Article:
A new year means new books, so I’ve been doing a lot of research on new books that will be coming out in 2017.  After burying my nose in Time Magazine, Globe and Mail, and other literature and entertainment sites and papers, I’ve compiled the following list:


Emma Flint, Little Deaths, January 17

It’s 1965 in a tight-knit working-class neighborhood in Queens, New York, and Ruth Malone–a single mother who works long hours as a cocktail waitress–wakes to discover her two small children, Frankie Jr. and Cindy, have gone missing. Later that day, Cindy’s body is found in a derelict lot a half mile from her home, strangled. Ten days later, Frankie Jr.’s decomposing body is found. Immediately, all fingers point to Ruth.

As police investigate the murders, the detritus of Ruth’s life is exposed. Seen through the eyes of the cops, the empty bourbon bottles and provocative clothing which litter her apartment, the piles of letters from countless men and Ruth’s little black book of phone numbers, make her a drunk, a loose woman–and therefore a bad mother. The lead detective, a strict Catholic who believes women belong in the home, leaps to the obvious conclusion: facing divorce and a custody battle, Malone took her children’s lives.

Pete Wonicke is a rookie tabloid reporter who finagles an assignment to cover the murders. Determined to make his name in the paper, he begins digging into the case. Pete’s interest in the story develops into an obsession with Ruth, and he comes to believe there’s something more to the woman whom prosecutors, the press, and the public have painted as a promiscuous femme fatale. Did Ruth Malone violently kill her own children, is she a victim of circumstance–or is there something more sinister at play?

Inspired by a true story, Little Deaths, like celebrated novels by Sarah Waters and Megan Abbott, is compelling literary crime fiction that explores the capacity for good and evil in us all.



Jason Rekulak, The Impossible Fortress, February 7

Billy Marvin’s first love was a computer. Then he met Mary Zelinsky.

Do you remember your first love?

The Impossible Fortress begins with a magazine…The year is 1987 and Playboy has just published scandalous photographs of Vanna White, from the popular TV game show Wheel of Fortune. For three teenage boys—Billy, Alf, and Clark—who are desperately uneducated in the ways of women, the magazine is somewhat of a Holy Grail: priceless beyond measure and impossible to attain. So, they hatch a plan to steal it.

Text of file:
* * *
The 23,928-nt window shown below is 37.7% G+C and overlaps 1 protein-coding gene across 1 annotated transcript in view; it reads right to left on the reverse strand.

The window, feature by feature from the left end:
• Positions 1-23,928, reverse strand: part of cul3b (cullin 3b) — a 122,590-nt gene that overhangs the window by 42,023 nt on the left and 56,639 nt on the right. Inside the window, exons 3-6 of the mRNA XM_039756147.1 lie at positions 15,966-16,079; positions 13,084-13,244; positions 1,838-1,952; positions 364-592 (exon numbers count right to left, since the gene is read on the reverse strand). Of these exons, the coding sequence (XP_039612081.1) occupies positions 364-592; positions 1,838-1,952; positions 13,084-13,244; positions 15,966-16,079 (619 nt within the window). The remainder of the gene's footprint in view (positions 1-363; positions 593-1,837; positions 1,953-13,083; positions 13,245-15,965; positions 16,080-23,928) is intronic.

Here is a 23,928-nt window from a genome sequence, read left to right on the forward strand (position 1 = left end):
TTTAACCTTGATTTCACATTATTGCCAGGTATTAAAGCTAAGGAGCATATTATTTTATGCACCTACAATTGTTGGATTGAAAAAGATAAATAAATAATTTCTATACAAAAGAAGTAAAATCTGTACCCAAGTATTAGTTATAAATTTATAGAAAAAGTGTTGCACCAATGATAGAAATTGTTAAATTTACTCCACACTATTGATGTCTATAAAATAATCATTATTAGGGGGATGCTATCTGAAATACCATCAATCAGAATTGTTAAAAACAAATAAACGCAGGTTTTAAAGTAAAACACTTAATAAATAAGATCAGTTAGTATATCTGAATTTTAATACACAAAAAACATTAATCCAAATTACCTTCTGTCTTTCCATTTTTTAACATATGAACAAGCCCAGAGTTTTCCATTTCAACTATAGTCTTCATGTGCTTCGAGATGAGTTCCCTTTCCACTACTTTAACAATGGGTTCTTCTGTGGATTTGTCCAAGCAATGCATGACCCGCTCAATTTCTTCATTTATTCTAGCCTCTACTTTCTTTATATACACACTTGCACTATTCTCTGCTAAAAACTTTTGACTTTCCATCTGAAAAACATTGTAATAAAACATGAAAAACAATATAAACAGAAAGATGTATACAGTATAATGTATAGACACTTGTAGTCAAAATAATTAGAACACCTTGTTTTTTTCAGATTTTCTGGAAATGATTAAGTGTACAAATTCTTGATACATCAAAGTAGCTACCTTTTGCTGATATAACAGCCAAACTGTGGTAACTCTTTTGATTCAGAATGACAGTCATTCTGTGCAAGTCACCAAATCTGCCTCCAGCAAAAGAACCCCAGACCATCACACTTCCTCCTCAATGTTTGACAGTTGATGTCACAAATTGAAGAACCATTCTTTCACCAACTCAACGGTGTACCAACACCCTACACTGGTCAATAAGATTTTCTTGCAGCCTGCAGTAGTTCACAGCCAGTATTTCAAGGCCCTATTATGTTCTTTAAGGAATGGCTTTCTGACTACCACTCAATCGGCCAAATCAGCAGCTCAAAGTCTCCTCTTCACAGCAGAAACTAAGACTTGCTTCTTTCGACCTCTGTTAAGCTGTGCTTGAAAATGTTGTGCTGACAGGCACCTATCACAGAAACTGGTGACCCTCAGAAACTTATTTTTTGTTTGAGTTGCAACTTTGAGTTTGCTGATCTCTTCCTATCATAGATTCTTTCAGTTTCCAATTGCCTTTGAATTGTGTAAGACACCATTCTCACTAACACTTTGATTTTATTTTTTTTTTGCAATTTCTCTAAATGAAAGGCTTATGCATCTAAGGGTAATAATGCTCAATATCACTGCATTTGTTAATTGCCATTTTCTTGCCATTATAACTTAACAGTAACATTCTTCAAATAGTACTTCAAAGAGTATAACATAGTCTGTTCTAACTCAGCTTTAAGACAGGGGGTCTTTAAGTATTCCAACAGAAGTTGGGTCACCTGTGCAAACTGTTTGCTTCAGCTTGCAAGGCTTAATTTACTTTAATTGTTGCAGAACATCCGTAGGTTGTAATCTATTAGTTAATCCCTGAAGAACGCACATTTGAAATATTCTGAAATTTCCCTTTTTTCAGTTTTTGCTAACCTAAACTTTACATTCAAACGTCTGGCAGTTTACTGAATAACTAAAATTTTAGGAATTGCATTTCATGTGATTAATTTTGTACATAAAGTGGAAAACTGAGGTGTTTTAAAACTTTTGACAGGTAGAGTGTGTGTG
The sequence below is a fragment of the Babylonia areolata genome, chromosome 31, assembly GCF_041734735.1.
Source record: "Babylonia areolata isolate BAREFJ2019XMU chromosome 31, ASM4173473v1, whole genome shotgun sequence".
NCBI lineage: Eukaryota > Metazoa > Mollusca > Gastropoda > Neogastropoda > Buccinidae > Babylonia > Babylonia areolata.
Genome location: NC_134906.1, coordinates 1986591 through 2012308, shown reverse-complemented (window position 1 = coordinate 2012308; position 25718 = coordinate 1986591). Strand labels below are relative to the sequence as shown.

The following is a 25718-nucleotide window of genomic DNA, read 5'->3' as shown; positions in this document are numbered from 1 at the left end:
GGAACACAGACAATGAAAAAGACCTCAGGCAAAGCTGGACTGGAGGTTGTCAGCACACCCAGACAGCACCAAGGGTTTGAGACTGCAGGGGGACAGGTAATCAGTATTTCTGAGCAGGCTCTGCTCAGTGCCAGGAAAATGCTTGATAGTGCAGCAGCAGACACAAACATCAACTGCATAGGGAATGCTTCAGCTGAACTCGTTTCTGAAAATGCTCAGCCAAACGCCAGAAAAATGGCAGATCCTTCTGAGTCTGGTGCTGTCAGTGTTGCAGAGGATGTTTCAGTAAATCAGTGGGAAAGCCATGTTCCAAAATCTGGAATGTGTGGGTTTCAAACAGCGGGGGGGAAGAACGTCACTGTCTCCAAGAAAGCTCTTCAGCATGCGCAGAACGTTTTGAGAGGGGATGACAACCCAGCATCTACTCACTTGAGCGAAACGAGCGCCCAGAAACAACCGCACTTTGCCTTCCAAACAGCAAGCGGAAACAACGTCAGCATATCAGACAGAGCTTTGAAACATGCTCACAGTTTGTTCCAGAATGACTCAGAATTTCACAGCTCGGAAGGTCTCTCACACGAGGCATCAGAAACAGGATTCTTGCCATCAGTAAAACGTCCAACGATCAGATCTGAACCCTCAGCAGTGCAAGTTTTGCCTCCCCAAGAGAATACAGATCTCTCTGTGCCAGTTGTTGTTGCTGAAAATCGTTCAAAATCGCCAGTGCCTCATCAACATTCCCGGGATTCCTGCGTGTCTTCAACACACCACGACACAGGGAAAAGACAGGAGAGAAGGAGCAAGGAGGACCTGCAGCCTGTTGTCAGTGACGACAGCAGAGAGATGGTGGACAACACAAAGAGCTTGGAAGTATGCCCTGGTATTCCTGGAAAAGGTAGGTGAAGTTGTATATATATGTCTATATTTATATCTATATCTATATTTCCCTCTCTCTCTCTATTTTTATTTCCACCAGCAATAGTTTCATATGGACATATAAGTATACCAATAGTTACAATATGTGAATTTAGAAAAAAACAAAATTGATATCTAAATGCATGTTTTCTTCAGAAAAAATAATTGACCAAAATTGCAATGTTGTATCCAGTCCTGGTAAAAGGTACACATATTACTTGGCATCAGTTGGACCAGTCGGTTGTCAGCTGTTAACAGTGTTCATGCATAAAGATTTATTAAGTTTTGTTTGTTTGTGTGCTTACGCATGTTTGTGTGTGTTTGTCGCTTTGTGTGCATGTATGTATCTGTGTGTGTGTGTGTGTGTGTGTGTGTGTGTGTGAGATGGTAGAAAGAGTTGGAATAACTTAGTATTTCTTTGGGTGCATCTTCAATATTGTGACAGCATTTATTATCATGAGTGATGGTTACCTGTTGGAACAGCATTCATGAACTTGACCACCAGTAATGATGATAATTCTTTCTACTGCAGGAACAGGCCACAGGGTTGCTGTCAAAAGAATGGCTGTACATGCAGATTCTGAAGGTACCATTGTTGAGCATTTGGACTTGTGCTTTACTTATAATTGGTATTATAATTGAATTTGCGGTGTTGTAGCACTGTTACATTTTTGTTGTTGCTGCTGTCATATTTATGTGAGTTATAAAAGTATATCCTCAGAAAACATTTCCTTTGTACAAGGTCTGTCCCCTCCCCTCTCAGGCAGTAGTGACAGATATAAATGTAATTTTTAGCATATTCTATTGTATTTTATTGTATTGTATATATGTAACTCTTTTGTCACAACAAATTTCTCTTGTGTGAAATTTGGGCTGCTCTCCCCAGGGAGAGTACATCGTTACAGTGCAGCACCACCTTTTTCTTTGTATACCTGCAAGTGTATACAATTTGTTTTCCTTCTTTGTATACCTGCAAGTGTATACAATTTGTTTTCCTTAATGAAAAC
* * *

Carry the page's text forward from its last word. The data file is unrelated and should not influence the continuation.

The heist will be fraught with peril: a locked building, intrepid police officers, rusty fire escapes, leaps across rooftops, electronic alarm systems, and a hyperactive Shih Tzu named Arnold Schwarzenegger. Failed attempt after failed attempt leads them to a genius master plan—they’ll swipe the security code to Zelinsky’s convenience store by seducing the owner’s daughter, Mary Zelinsky. It becomes Billy’s mission to befriend her and get the information by any means necessary. But Mary isn’t your average teenage girl. She’s a computer loving, expert coder, already strides ahead of Billy in ability, with a wry sense of humor and a hidden, big heart. But what starts as a game to win Mary’s affection leaves Billy with a gut-wrenching choice: deceive the girl who may well be his first love or break a promise to his best friends.



Peter Heller, Celine, March 7

Working out of her jewel box of an apartment at the base of the Brooklyn Bridge, Celine has made a career of tracking down missing persons, and she has a better record at it than the FBI. But when a young woman, Gabriela, asks for her help, a world of mystery and sorrow opens up. Gabriela’s father was a photographer who went missing on the border of Montana and Wyoming. He was assumed to have died from a grizzly mauling, but his body was never found. Now, as Celine and her partner head to Yellowstone National Park, investigating a trail gone cold, it becomes clear that they are being followed–that this is a case someone desperately wants to keep closed.